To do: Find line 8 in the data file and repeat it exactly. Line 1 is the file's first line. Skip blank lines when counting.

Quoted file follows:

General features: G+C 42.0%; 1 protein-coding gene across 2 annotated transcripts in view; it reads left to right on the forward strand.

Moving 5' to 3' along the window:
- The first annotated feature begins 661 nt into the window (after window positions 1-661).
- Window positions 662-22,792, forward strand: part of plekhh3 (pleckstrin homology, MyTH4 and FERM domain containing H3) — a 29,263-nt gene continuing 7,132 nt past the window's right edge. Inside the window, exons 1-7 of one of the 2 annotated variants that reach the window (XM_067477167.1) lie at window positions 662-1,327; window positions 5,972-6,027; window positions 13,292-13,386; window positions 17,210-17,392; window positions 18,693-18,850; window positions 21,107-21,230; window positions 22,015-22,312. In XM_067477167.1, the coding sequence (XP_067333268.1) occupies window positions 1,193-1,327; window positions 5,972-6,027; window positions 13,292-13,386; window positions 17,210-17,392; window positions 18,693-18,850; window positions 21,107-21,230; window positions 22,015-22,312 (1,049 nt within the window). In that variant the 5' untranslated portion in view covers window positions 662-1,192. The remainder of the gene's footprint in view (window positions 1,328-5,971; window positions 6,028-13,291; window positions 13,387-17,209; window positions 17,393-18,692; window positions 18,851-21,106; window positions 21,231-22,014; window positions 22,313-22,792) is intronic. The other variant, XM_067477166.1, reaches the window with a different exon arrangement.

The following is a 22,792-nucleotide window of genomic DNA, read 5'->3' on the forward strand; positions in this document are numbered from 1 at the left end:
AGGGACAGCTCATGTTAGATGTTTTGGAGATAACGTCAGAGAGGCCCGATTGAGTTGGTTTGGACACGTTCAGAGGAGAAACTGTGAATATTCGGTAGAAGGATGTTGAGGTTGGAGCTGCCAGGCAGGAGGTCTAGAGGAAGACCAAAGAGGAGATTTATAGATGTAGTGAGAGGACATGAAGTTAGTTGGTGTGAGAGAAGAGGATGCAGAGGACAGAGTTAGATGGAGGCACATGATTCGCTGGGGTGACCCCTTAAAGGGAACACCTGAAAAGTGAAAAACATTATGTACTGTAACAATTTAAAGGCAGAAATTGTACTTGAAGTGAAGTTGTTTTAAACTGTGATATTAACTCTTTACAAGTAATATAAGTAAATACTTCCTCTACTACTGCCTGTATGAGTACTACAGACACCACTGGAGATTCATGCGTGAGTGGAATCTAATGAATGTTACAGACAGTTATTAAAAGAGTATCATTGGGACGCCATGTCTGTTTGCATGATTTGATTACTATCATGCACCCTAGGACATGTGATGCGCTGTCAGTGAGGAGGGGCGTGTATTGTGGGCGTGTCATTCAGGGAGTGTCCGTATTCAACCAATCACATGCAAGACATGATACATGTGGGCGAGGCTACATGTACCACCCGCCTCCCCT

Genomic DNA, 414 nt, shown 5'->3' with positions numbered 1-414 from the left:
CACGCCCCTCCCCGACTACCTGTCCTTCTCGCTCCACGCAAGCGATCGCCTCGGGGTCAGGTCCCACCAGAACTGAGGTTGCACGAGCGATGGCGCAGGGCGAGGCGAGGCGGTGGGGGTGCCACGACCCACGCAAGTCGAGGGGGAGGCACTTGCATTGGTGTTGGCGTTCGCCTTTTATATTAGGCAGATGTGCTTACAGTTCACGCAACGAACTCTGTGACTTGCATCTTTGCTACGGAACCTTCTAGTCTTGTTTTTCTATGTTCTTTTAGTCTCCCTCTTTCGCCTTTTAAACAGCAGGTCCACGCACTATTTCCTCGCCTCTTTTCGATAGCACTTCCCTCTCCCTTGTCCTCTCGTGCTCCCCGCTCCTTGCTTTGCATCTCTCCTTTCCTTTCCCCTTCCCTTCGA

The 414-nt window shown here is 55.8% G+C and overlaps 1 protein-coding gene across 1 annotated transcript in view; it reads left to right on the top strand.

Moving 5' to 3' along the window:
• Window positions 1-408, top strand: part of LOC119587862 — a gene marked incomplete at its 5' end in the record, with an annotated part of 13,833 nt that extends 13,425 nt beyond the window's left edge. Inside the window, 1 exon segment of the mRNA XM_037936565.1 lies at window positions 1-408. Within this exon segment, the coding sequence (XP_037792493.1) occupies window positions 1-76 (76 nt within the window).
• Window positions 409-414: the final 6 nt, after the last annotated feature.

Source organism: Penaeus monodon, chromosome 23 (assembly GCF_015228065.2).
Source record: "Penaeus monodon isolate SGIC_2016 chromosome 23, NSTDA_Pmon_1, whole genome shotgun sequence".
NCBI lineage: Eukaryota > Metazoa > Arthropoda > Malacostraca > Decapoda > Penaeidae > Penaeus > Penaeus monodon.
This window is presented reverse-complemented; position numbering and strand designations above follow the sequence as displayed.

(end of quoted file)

CACGCCCCTCCCCGACTACCTGTCCTTCTCGCTCCACGCAAGCGATCGCCTCGGGGTCAGGTCCCACCAGAACTGAGGTTGCACGAGCGATGGCGCAGGGCGAGGCGAGGCGGTGGGGGTGCCACGACCCACGCAAGTCGAGGGGGAGGCACTTGCATTGGTGTTGGCGTTCGCCTTTTATATTAGGCAGATGTGCTTACAGTTCACGCAACGAACTCTGTGACTTGCATCTTTGCTACGGAACCTTCTAGTCTTGTTTTTCTATGTTCTTTTAGTCTCCCTCTTTCGCCTTTTAAACAGCAGGTCCACGCACTATTTCCTCGCCTCTTTTCGATAGCACTTCCCTCTCCCTTGTCCTCTCGTGCTCCCCGCTCCTTGCTTTGCATCTCTCCTTTCCTTTCCCCTTCCCTTCGA